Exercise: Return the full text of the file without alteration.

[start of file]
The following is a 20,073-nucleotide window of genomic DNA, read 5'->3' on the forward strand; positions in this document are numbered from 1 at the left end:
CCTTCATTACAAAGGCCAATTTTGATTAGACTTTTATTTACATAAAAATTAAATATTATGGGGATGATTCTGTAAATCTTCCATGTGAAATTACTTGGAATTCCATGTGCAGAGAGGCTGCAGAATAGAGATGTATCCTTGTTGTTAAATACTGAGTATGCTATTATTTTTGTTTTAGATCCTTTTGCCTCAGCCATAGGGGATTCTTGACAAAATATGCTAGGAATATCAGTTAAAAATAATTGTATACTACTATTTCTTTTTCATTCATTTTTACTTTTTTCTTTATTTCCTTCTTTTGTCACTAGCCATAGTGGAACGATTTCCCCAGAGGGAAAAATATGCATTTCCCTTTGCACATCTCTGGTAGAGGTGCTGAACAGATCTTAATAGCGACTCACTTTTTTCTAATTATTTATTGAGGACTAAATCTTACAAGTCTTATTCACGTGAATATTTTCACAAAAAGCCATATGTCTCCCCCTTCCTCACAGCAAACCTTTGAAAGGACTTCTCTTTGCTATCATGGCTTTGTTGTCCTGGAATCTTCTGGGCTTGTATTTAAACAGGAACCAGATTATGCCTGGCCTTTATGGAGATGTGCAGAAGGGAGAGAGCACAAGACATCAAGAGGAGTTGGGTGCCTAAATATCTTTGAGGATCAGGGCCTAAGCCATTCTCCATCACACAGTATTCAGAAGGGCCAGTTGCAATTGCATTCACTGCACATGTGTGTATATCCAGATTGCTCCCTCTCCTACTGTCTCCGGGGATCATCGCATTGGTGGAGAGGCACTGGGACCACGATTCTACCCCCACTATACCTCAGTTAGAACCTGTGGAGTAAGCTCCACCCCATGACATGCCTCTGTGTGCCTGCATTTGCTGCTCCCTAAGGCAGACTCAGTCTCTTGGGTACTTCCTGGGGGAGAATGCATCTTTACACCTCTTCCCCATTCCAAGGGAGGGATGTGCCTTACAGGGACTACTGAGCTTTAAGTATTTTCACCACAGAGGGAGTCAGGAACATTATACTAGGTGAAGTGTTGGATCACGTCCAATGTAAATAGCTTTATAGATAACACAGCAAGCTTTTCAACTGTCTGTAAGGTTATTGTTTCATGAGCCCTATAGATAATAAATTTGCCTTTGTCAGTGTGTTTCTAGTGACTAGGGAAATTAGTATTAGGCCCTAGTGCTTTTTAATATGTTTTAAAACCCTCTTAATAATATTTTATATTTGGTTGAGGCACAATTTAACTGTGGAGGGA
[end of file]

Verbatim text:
The following is a 20,073-nucleotide window of genomic DNA, read 5'->3' on the forward strand; positions in this document are numbered from 1 at the left end:
CCTTCATTACAAAGGCCAATTTTGATTAGACTTTTATTTACATAAAAATTAAATATTATGGGGATGATTCTGTAAATCTTCCATGTGAAATTACTTGGAATTCCATGTGCAGAGAGGCTGCAGAATAGAGATGTATCCTTGTTGTTAAATACTGAGTATGCTATTATTTTTGTTTTAGATCCTTTTGCCTCAGCCATAGGGGATTCTTGACAAAATATGCTAGGAATATCAGTTAAAAATAATTGTATACTACTATTTCTTTTTCATTCATTTTTACTTTTTTCTTTATTTCCTTCTTTTGTCACTAGCCATAGTGGAACGATTTCCCCAGAGGGAAAAATATGCATTTCCCTTTGCACATCTCTGGTAGAGGTGCTGAACAGATCTTAATAGCGACTCACTTTTTTCTAATTATTTATTGAGGACTAAATCTTACAAGTCTTATTCACGTGAATATTTTCACAAAAAGCCATATGTCTCCCCCTTCCTCACAGCAAACCTTTGAAAGGACTTCTCTTTGCTATCATGGCTTTGTTGTCCTGGAATCTTCTGGGCTTGTATTTAAACAGGAACCAGATTATGCCTGGCCTTTATGGAGATGTGCAGAAGGGAGAGAGCACAAGACATCAAGAGGAGTTGGGTGCCTAAATATCTTTGAGGATCAGGGCCTAAGCCATTCTCCATCACACAGTATTCAGAAGGGCCAGTTGCAATTGCATTCACTGCACATGTGTGTATATCCAGATTGCTCCCTCTCCTACTGTCTCCGGGGATCATCGCATTGGTGGAGAGGCACTGGGACCACGATTCTACCCCCACTATACCTCAGTTAGAACCTGTGGAGTAAGCTCCACCCCATGACATGCCTCTGTGTGCCTGCATTTGCTGCTCCCTAAGGCAGACTCAGTCTCTTGGGTACTTCCTGGGGGAGAATGCATCTTTACACCTCTTCCCCATTCCAAGGGAGGGATGTGCCTTACAGGGACTACTGAGCTTTAAGTATTTTCACCACAGAGGGAGTCAGGAACATTATACTAGGTGAAGTGTTGGATCACGTCCAATGTAAATAGCTTTATAGATAACACAGCAAGCTTTTCAACTGTCTGTAAGGTTATTGTTTCATGAGCCCTATAGATAATAAATTTGCCTTTGTCAGTGTGTTTCTAGTGACTAGGGAAATTAGTATTAGGCCCTAGTGCTTTTTAATATGTTTTAAAACCCTCTTAATAATATTTTATATTTGGTTGAGGCACAATTTAACTGTGGAGGGA